240 vs 120 Volt Service Carson Dunlop Associates Electrical Service Entry Cable Visual Inspection Can Determine Voltage Range

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This article explains how to estimate the electrical service size, (or "electrical power" or "service amps") at a building by visual examination of the service entry cables, electric meter and meter base, electrical service panel, main switch, and other details.

Visual inspection and use of digital multimeters(DMMs), Volt-ohm meters (VOMs), neon testers, and electrical inspection safety are discussed. Photographs and sketches illustrate electrical panels, meter bases, and electric meters.

One of the most frequently asked questions at ASHI Education Seminars and Conferences is "How do I determine the service amperage?" Our page top sketch of a 240V service entrance is provided courtesy of Carson Dunlop Associates.

We also provide a MASTER INDEX to this topic, or you can try the page top or bottom SEARCH BOX as a quick way to find information you need.

VOLTAGE at the SEC - How to figure out Electrical Service Voltage by visual examination at the service entry

It's not as difficult as one may think to get a reasonable handle on the electrical service capacity at a building without sophisticated analysis. This article explains the visual examination of overhead electrical wires at the service entry. This procedure pertains to overhead wires, not underground conduit. Examination is made at the point of connection of the ELECTRICAL SERVICE DROP to the service conductors.

In lay terms, the service conductors are also called the service entry cable or SEC. Underground wiring up to the building is called a service lateral. A 240V electrical service [three-wire figure at left] will include three wires connected to the building - the two 120V "hot" legs which together provide 240V, and a third grounded conductor.

Readers of this article should also be sure to review SAFETY HAZARDS & SAFE ELECTRICAL INSPECTION PROCEDURES for examining Residential Electrical Panels.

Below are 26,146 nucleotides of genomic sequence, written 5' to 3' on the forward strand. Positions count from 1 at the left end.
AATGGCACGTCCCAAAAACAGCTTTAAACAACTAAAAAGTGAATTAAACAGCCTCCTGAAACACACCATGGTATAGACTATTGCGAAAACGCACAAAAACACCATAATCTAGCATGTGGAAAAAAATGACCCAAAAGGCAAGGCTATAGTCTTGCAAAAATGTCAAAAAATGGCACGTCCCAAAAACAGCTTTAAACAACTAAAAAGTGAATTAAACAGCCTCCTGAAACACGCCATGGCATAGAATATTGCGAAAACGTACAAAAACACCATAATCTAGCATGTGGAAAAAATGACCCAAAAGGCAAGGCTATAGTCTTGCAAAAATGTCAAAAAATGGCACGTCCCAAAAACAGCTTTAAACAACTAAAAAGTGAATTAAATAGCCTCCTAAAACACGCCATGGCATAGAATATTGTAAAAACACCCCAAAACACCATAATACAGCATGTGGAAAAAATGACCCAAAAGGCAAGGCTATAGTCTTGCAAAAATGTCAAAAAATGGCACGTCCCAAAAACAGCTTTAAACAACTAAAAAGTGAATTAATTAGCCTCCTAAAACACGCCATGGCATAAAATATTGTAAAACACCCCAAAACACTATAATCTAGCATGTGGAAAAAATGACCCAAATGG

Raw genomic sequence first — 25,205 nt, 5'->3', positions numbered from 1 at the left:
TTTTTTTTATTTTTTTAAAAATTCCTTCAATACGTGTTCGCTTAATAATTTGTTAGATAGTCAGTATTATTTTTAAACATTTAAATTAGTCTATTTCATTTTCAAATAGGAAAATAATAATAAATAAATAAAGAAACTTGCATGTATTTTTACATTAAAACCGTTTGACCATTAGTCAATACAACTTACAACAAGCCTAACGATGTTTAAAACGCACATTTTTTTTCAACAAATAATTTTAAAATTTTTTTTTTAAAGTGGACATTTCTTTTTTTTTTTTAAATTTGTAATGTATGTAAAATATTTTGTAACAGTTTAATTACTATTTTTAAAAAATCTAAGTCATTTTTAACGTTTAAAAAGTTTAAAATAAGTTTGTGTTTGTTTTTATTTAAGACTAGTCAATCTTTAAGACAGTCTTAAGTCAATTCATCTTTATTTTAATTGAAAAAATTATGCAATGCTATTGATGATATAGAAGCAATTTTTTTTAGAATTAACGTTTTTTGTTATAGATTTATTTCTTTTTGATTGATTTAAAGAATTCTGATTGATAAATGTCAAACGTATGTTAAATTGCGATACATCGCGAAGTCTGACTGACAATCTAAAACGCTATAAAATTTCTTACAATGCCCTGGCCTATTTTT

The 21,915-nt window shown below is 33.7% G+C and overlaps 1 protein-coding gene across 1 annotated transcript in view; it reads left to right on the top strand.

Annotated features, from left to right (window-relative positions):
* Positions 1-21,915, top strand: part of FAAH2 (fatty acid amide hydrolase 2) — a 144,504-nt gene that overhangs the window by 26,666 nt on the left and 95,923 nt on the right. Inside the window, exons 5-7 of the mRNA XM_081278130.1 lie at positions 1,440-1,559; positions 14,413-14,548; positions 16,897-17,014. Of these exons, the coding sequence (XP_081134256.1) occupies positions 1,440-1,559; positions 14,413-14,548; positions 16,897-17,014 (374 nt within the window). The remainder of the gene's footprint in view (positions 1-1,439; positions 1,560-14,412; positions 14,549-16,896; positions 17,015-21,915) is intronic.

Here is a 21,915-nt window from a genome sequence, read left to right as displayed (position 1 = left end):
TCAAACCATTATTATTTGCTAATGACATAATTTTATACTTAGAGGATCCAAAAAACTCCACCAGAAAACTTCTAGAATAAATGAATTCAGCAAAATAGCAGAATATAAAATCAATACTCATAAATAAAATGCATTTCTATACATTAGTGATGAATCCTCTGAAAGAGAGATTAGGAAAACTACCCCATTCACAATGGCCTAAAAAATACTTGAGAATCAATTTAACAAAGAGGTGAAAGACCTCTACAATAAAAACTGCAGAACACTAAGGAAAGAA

A 120V service [second, two wire figure at left] will have only two wires, a 120V power line and a grounded line or neutral.

However simple visual examination from the ground is not a certain proof of voltage available in the building. In a few unusual circumstances, all three wires may be present but one of them may be disconnected at the utility pole or masthead. Such "mistakes" occur during temporary hookups in new construction or renovation.

Could there be 240V service to a building with only two wires? Yes but not normally in the U.S. Some Canadian rural properties served by long private wires may have only two overhead conductors on a 240 volt service. For these systems ground connections are made only at the building, not back to the utility company's lines. In the U.S. this would be unusual but be alert for it, especially at rural properties.

Table 1. Service Voltage Configurations
Number of Visible Wires at MastheadProbable Voltage
30 or 1120/240, 120/208 3-phase [1]
4 . 3 phase, need to measure volts [2]

Notes to Table:
1. This could also be a delta 3-phase with 3 120V legs; 3 phase power not common at residential properties.
2. 208 Volt service may be present on 3rd red wire.

The articles from which much of this online material originated appeared first in the ASHI Technical Journal, Vol. 2. No. 1, January 1992, "Determining Service Ampacity," Dan Friedman and Alan Carson, and the ASHI Technical Journal, Vol. 3. No. 1, Spring, 1993, "Determining Service Ampacity - Another Consideration," Robert L. Klewitz, P.E., with subsequent updates and additions to the original text ongoing to 2/19/2006. Reprints of the originals and reprints of the Journal are available from ASHI, the American Society of Home Inspectors

Articles on Building Electrical Service Wiring - SEC Cabling


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Publisher - Daniel Friedman